When I was twelve years old, my mom had left a book sitting on the kitchen counter. As a youngster genetically programmed to read anything with words, I picked it up out of curiosity and began reading. Fortunately, I hadn’t gotten very far before my mother caught me and took the book away, stating that I was too young to read it. At the ripe old age of pre-teenhood, I internally balked at the preposterous notion that there could be books beyond my understanding. I was reading Shakespeare and studying Biblical languages in my spare time (Don’t tell my dad I read his books).
In retrospect, I now understand that it was the content material that my mom didn’t want me exposed to. But at the time, I was determined that no book of mine would ever be off limits to anyone.
But between then and now, I grew up. Life happened. I have become intimately aware of the darkness and evil that runs rampant in this world. And yet the awareness of that evil has brought a deeper awareness of the strength of goodness and light.
When writing this book, I struggled with the choice to include a subject as dark and taboo as sexual assault. Theoretically, I could have arranged my plot board to include something similar but less degrading. Less triggering. Less likely to get my book banned and shunned by the religious institutions that are such an important part of my life.
And yet no matter how hard I tried to rearrange the pieces, this component stubbornly remained. It was a fundamental piece of Stella Morrigan’s work as a mental health counselor and her history as a wounded individual. I believe it is an important topic to think about. All that is necessary for evil to triumph, is for good people to do nothing. Facing the reality of this type of crime is the first step toward doing something about it.
Once the choice had been made not to twist the story into something more palatable but less dynamic, the question of writing in a non-triggering way made it’s way to the forefront. How was I to adequately describe what happened without falling prey to sordid and unnecessary details? How could I represent the horror of a flashback without wounding the reader? And most importantly, how could I keep this portion of the story from rearing it’s way to the forefront and dominating the narrative?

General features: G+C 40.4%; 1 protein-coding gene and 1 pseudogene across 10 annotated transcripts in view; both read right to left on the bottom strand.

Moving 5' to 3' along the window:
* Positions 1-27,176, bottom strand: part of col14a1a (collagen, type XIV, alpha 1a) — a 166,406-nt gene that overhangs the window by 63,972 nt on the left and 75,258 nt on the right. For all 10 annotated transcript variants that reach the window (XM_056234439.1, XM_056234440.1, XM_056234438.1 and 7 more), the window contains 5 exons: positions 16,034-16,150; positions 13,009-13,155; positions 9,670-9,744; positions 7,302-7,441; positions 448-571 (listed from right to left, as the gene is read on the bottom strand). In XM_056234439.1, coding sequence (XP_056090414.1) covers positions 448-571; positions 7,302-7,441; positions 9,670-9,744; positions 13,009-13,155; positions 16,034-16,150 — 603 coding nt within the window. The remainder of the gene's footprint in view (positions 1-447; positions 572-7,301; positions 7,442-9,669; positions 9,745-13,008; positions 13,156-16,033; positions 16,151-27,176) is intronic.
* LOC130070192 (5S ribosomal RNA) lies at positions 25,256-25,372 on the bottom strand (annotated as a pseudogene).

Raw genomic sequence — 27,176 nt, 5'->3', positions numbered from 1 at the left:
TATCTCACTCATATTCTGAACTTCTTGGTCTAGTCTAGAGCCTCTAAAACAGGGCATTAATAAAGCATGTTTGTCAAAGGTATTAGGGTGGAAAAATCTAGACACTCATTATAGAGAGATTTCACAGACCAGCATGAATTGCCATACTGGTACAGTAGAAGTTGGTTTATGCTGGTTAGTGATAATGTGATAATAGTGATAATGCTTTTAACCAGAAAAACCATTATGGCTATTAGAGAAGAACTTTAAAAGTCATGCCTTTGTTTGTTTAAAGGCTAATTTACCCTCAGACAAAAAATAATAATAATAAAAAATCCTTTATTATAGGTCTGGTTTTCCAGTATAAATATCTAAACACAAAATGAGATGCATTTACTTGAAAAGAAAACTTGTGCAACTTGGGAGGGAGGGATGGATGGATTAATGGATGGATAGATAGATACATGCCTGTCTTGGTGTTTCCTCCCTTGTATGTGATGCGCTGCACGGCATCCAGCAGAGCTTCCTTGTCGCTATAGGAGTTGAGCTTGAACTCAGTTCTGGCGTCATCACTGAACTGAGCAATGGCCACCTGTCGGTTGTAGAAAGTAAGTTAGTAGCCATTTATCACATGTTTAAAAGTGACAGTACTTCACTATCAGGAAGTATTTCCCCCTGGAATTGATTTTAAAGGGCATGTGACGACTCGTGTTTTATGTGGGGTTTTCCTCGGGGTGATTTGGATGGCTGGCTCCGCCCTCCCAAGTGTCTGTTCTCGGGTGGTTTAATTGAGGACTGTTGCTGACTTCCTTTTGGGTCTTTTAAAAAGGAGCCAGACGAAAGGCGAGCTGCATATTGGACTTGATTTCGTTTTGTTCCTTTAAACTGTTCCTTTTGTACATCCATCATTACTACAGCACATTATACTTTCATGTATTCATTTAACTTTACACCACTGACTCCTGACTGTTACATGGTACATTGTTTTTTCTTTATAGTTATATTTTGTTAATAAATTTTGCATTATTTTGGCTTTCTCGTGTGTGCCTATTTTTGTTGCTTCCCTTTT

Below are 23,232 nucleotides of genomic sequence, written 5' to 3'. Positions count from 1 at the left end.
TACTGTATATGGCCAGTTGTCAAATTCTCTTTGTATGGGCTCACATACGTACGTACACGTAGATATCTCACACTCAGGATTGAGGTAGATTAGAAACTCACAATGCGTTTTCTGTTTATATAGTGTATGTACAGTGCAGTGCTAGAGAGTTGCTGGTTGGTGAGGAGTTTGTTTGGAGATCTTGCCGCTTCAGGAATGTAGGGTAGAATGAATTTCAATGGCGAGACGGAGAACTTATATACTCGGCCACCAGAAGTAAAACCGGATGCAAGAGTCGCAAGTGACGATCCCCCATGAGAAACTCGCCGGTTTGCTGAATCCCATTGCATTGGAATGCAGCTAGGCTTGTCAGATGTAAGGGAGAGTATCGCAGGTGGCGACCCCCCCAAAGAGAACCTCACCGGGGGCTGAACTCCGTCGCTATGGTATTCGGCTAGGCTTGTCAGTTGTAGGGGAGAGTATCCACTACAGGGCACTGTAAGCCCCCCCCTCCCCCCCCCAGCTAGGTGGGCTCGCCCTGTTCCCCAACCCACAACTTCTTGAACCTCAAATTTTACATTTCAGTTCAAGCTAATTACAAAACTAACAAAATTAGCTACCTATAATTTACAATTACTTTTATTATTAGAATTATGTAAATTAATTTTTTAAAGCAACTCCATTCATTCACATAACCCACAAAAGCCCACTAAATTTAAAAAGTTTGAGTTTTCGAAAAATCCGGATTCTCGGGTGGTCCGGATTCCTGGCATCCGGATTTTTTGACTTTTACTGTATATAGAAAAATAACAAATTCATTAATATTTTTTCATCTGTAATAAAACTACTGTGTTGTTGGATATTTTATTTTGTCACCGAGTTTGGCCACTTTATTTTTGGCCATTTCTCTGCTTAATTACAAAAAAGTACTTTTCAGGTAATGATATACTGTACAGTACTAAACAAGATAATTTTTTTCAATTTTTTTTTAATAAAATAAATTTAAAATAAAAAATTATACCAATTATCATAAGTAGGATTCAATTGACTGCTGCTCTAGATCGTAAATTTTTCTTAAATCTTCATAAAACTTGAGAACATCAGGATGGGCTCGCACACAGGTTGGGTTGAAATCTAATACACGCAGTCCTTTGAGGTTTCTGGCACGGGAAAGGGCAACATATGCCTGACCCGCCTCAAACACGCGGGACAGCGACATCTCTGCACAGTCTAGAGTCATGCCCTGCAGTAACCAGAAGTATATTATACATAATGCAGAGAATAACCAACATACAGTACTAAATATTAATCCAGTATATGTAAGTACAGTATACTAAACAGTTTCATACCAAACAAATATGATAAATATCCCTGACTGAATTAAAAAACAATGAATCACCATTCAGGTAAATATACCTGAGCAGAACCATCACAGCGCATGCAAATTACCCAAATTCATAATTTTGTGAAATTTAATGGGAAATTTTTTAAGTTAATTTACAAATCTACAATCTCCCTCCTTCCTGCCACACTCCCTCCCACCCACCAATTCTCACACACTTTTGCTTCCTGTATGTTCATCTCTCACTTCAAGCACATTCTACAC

It was a battle that occupied a large portion of my writing and editing time, and truth be told, it is still undergoing revisions. Taking a subject this sensitive, working it into Stella’s world, and bringing it to a satisfying but realistic conclusion in the context of the bigger story is not a task I take lightly.
I hope my revealing this aspect of the story will not dissuade you from reading my book. I understand that this is a subject that some people are not ready to think about.
However, before throwing out my book, I encourage you to read the following excerpt. It is an example of one of the few scenes dealing with rape, and a representation of how carefully I handle the topic.
Stella could see the ensign’s internal struggle through the tensing of her hands, the movement of her eyes, the speed of her breathing.
“If you saw that happening to someone else, would you call them weak?”
“Good. So the next time your brain calls you weak, remember that it is only a trick, a lie your brain created to try to make sense out of an impossible situation. Your brain wants to create a scenario that explains what happened in a way that gives you the opportunity to prevent it in the future. ‘I will work harder, avoid men, train harder, stop trusting, be more vigilant, whatever it takes to prevent this from recurring.’ The only way to do that is to blame yourself for not being good enough. But that’s a lie.”
The ensign’s eyes were wide, as if she had been startled into silence.
“Are you hearing this, or do you need time?”
“You want me to tell myself that I am not weak. But what if it’s true?”
“Even if you were paralyzed with fear, that would not make you weak. Even if you were the strongest female in the seas, it wouldn’t be enough. The attack didn’t happen because you were weak. It was the action of a person who made a horrible decision and is no reflection on you. The only way to heal is to accept that something terrible outside of your control happened, but it is over, and you survived.”
The young woman nodded, but still didn’t speak.
“I know you won’t remember most of this conversation, and you’ll need to hear it again and again, but I have one more piece of advice. Don’t fight the memories. You survived once; you will survive remembering. Look for the lies and refute them. Bring the memories and thoughts to me, and we will find and heal the wounds. Let yourself cry. Let yourself scream. Let yourself walk through the corridor where it happened and smack the bulkheads if you need to, although I recommend something softer. Let it out. Punch a bag in the gym. Curl up under a blanket and cry. Don’t pretend to be okay when you’re not. The faster you let it out, the faster it will heal. Don’t forget that.”